Kaia Wilson always hears the meat of the song and then plays it in some punk ass way on her guitar. Melissa always wants to know what I am singing about, where the soul is. I understand the song better after she plays drums with it. These two had been with me since the first solo record and I knew I needed what they had to offer. Greg’s bass playing was as integral to this CD as his production. His confidence created a stability that offset even the most fragile song. There were songs on this record that didn’t find themselves until Tomi Martin put his guitar tracks down. I knew that he would play the perfect groove for “She’s Got to Be.” But, in some cases, like “Birds of a Feather,” I had no idea where the song was heading until he played on it. I remember so vividly sitting in the control room listening to him just sort of jam to it, and then all of a sudden notes just started playing out of him and it was the song as it was meant to be. We were all just stunned.
I had been obsessively listening to a new band called Arizona. They’re like a cross between Led Zeppelin and The Shins, and throw in some Judy Garland too. They ended up living in Asheville, via Brooklyn and Atlanta, and working, sleeping, and recording at this funky studio called Echo Mountain — vintage gear in an old church in the South — a perfect recipe for me. I asked them to be the guest band on the record — do a couple tunes together as a collaborative effort. The first song we did together, “Out on the Farm”, was a cynical little number about the music business, which I knew they could bring to life. We worked at Echo and their engineer/producer, Danny Kadar, ran the session. I fell in love with the studio, the band, and Danny. The month before, Mel, Greg, Kaia, and I had done four days of recording down in Atlanta, but the studio was pretty cranky, so we decided to change our course and work between Greg’s home studio in Greensboro and Echo Mountain in Asheville, with Danny in charge of engineering. When we needed extra instruments or voices, we found the guys in Arizona. It seemed there wasn’t a sound we needed that they couldn’t come up with. When it came time for harmonies, I wanted to go for it, really spend time on arrangements, and not shy away from them, just as a point of distinction from the Indigo Girls. So I put it all in Garage Band and just laid down what was going on in my head. Brandi Carlile came in and brought it all together. She morphed her voice into different styles and personalities to fit each song.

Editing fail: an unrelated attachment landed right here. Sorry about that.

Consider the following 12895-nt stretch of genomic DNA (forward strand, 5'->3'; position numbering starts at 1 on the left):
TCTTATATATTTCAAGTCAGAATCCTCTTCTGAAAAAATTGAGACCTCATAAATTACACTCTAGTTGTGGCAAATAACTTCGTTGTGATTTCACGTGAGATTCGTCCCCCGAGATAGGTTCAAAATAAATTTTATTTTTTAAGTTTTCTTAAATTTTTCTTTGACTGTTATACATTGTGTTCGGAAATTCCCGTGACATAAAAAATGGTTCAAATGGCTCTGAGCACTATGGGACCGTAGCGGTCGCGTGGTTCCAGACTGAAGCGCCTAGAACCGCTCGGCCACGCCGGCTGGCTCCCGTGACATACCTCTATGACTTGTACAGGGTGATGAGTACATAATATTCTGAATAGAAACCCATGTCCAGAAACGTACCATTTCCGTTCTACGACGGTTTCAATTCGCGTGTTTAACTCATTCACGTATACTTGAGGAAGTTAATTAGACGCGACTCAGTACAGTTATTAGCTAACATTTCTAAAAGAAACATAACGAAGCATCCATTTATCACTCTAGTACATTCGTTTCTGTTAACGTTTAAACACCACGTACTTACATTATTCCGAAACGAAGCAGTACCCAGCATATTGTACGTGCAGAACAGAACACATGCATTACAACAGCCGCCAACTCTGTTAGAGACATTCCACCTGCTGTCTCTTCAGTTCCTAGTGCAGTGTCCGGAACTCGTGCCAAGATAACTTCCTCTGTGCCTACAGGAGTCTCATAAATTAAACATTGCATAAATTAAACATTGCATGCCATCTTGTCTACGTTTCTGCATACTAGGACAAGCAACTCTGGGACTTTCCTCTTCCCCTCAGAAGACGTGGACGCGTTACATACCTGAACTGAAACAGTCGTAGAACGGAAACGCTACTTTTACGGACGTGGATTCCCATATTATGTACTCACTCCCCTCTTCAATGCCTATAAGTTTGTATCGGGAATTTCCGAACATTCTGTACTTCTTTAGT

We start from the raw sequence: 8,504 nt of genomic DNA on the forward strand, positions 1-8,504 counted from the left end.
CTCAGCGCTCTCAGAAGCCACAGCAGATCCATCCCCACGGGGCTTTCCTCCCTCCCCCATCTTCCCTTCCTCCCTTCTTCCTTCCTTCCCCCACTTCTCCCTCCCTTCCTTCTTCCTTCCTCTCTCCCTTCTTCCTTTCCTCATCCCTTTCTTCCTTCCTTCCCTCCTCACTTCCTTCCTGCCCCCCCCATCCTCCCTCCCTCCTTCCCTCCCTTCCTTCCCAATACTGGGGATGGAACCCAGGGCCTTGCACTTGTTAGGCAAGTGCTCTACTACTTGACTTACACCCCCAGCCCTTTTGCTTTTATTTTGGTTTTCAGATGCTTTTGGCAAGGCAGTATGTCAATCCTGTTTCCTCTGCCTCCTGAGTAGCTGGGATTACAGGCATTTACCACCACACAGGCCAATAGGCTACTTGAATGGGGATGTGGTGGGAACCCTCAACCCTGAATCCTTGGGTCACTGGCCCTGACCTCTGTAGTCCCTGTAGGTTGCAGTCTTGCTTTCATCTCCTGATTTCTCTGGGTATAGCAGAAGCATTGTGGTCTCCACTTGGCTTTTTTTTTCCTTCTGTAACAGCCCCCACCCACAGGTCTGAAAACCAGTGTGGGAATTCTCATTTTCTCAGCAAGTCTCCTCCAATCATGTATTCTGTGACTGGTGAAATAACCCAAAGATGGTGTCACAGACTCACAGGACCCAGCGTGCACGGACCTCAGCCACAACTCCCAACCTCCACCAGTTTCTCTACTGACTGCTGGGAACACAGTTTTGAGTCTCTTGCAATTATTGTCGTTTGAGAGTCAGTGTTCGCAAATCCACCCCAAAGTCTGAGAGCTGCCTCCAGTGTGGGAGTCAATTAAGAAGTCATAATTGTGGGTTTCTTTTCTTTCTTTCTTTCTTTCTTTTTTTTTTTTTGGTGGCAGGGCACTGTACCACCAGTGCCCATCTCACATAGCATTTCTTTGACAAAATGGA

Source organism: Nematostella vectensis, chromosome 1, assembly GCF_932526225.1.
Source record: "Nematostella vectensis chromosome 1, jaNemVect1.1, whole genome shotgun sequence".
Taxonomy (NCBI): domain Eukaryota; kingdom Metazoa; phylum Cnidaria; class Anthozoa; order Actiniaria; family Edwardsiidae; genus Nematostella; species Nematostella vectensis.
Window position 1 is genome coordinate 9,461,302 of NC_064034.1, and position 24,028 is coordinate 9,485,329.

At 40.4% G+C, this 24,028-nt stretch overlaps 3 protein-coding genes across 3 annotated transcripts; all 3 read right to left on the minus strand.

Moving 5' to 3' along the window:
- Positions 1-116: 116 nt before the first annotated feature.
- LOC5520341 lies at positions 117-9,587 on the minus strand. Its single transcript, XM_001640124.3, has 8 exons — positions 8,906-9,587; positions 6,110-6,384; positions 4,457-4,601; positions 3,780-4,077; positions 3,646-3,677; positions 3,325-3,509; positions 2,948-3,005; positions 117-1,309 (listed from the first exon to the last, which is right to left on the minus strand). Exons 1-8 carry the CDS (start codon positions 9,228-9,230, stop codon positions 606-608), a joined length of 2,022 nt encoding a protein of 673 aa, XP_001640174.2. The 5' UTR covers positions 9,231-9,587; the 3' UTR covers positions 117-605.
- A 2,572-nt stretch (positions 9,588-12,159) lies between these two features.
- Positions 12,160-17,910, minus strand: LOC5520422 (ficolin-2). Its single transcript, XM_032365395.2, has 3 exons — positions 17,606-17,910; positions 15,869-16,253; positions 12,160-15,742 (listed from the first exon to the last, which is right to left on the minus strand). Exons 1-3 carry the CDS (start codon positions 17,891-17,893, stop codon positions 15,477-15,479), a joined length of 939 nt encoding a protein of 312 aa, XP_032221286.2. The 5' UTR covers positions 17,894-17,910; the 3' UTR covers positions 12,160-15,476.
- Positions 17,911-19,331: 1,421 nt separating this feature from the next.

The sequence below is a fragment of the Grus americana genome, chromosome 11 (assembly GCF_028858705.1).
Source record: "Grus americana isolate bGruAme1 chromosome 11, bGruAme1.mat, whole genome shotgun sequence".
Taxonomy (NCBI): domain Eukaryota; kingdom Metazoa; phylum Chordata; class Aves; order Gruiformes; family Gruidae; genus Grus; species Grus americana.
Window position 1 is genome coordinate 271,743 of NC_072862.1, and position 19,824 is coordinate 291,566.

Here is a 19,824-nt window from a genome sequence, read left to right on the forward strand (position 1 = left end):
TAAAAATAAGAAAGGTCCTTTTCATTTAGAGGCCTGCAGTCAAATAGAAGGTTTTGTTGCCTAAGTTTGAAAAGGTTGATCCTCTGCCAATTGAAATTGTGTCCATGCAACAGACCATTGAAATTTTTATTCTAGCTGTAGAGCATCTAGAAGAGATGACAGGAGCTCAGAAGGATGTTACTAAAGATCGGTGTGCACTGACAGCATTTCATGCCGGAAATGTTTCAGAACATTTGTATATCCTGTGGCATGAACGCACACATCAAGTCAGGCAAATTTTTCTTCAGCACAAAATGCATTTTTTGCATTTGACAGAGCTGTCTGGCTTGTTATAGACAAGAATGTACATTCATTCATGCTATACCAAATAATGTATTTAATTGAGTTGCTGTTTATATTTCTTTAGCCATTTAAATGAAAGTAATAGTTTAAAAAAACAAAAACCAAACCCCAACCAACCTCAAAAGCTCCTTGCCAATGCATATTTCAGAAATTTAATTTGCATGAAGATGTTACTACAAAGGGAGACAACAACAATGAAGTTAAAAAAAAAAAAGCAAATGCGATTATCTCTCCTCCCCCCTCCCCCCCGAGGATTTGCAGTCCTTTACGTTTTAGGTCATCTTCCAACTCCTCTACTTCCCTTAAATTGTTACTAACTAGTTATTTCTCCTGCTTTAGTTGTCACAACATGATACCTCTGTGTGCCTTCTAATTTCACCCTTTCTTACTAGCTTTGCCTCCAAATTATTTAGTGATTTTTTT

We mixed and remixed, mastered and re-mastered, and after 10 months had a record of what we created, experienced, played, and sung. Life was going on while we were making this record. Nothing stopped for it, and it was good that way. It absorbed every struggle and clumsy human relationship. It took longer than we expected, it cost more than we had, and it came out far better than we could have imagined. I guess. I always say, it should be fun, but in the end I learned the value of not having fun too.